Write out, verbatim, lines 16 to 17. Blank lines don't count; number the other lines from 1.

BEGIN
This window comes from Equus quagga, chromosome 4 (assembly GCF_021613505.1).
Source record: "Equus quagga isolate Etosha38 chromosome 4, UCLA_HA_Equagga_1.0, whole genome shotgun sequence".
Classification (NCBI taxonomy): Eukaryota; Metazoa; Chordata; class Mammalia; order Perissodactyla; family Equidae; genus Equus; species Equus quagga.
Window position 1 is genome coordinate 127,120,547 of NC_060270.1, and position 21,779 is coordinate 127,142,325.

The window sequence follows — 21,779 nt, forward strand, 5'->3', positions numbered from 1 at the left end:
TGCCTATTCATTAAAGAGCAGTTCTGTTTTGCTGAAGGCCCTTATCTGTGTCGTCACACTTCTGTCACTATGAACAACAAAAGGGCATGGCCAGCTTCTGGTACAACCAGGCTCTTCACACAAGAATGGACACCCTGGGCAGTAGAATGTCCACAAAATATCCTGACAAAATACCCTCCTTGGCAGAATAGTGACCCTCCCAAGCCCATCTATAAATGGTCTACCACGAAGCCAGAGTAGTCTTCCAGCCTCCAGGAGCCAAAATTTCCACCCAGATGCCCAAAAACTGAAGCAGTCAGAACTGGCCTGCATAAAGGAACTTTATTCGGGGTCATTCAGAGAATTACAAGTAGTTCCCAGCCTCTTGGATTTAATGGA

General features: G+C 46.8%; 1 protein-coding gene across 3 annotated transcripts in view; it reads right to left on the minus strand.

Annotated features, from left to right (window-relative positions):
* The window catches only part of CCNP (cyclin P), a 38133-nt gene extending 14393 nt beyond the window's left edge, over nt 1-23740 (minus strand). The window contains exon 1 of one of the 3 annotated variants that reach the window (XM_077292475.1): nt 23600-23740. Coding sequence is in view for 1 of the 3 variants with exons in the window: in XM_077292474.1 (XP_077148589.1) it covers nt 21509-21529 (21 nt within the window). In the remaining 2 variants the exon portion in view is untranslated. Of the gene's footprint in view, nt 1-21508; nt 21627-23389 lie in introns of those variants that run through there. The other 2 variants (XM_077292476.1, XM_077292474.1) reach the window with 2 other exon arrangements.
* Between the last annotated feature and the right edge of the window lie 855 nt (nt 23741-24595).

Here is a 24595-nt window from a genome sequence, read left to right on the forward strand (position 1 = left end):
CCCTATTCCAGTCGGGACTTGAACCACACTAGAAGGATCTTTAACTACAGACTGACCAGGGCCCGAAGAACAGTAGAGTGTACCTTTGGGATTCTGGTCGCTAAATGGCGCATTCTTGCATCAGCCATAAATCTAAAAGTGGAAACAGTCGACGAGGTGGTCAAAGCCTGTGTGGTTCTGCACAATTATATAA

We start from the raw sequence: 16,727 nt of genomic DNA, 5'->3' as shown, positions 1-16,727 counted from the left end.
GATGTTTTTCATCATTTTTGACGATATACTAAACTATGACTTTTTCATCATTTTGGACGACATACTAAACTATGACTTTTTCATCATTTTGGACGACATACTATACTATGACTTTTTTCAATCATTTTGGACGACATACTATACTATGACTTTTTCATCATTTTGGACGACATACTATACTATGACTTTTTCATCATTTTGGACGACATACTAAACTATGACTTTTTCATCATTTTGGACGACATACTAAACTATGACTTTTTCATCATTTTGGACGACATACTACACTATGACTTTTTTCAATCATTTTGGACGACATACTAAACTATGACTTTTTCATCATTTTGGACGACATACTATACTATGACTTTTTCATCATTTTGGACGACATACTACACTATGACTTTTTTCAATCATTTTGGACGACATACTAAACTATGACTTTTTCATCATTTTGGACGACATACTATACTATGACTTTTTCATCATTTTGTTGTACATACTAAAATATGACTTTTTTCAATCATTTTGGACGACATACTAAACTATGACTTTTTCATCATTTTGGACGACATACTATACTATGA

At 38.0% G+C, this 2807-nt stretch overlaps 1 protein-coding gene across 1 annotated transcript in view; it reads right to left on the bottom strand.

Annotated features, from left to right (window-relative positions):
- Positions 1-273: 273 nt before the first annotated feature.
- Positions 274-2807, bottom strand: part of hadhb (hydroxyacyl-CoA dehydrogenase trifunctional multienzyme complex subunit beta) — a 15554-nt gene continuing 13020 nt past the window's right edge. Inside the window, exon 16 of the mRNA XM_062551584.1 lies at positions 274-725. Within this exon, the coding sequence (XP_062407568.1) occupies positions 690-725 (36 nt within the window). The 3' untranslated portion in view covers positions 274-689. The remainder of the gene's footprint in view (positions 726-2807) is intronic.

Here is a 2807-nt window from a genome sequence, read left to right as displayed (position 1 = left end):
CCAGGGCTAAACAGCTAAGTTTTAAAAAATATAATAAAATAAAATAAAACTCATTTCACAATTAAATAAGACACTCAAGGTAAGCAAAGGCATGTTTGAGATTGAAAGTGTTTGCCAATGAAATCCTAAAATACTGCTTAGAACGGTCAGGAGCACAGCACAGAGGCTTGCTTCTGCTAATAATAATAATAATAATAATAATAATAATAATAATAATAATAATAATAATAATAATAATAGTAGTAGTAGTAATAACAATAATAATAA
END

Annotated features, from left to right (window-relative positions):
- Positions 1-273: 273 nt before the first annotated feature.